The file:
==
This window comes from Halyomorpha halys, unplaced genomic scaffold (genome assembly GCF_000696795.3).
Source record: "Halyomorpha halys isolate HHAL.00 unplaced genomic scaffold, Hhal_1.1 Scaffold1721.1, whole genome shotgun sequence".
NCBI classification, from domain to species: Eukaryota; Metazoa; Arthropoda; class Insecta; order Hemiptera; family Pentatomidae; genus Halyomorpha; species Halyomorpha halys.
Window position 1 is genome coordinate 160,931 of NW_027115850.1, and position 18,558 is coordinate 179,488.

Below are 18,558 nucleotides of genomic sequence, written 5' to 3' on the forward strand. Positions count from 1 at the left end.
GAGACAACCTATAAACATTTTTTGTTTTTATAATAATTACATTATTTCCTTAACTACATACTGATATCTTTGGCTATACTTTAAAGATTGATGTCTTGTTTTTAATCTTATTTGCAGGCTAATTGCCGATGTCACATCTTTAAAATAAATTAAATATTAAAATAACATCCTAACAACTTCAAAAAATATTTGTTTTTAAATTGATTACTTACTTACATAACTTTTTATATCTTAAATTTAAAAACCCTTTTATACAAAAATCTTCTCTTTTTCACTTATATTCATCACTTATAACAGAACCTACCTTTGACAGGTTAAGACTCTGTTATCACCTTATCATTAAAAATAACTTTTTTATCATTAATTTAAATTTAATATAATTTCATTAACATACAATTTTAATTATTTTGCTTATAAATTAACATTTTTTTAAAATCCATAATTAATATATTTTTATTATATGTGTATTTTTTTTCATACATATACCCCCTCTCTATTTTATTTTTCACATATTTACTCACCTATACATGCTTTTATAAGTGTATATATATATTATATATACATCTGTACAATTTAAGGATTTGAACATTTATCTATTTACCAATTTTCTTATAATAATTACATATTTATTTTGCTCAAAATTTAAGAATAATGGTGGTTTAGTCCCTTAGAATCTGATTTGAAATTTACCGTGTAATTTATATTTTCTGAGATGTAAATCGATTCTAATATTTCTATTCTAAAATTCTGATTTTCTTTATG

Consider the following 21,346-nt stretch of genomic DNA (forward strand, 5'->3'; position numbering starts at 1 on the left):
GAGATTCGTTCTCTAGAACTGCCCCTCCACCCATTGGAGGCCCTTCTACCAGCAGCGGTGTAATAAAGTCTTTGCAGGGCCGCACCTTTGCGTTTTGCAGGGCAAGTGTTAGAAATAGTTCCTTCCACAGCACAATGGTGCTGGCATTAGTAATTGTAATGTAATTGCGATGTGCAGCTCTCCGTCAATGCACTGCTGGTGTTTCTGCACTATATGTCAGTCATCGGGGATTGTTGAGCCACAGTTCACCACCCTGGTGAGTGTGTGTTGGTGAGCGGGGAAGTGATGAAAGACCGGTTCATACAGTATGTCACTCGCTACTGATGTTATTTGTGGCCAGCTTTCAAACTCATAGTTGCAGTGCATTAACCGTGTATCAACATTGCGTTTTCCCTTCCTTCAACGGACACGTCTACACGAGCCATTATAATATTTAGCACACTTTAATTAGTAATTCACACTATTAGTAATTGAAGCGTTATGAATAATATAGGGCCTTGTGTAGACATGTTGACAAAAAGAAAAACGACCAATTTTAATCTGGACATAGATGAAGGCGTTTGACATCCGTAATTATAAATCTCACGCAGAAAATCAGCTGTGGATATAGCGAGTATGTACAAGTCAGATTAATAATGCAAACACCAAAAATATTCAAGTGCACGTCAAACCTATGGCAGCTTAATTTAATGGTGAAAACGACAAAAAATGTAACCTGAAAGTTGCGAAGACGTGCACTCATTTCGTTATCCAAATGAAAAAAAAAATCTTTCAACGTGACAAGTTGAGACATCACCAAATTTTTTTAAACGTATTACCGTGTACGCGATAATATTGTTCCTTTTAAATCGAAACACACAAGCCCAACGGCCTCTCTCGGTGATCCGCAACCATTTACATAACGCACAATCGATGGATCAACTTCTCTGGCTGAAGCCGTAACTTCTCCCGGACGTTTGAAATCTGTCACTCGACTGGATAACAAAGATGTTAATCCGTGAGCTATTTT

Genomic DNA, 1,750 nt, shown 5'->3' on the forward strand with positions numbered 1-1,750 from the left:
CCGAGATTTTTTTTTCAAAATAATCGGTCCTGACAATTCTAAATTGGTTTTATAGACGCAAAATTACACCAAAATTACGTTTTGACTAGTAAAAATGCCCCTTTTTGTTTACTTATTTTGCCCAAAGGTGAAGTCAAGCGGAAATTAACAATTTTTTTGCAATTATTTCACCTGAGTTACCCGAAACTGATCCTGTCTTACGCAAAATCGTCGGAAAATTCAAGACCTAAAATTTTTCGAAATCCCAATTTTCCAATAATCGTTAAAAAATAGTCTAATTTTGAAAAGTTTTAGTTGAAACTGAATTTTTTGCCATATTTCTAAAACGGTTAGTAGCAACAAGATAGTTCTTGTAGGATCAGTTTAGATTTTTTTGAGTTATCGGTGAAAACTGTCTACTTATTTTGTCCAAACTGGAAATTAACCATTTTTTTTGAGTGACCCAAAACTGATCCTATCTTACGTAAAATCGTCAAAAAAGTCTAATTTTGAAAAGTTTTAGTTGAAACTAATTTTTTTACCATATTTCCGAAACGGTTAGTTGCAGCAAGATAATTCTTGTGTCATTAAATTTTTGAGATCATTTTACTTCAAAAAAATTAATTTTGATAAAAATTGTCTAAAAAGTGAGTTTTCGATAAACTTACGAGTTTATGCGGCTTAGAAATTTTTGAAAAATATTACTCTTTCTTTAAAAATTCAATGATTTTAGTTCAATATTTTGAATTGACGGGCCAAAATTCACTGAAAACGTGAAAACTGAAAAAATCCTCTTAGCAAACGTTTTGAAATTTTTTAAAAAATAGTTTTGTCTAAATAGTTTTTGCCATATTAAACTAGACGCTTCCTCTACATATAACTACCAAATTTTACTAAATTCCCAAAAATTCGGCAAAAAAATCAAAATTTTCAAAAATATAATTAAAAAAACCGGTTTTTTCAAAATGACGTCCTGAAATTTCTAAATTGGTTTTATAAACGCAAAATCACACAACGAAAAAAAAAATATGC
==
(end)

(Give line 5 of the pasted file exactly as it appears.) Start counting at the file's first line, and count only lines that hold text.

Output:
Below are 18,558 nucleotides of genomic sequence, written 5' to 3' on the forward strand. Positions count from 1 at the left end.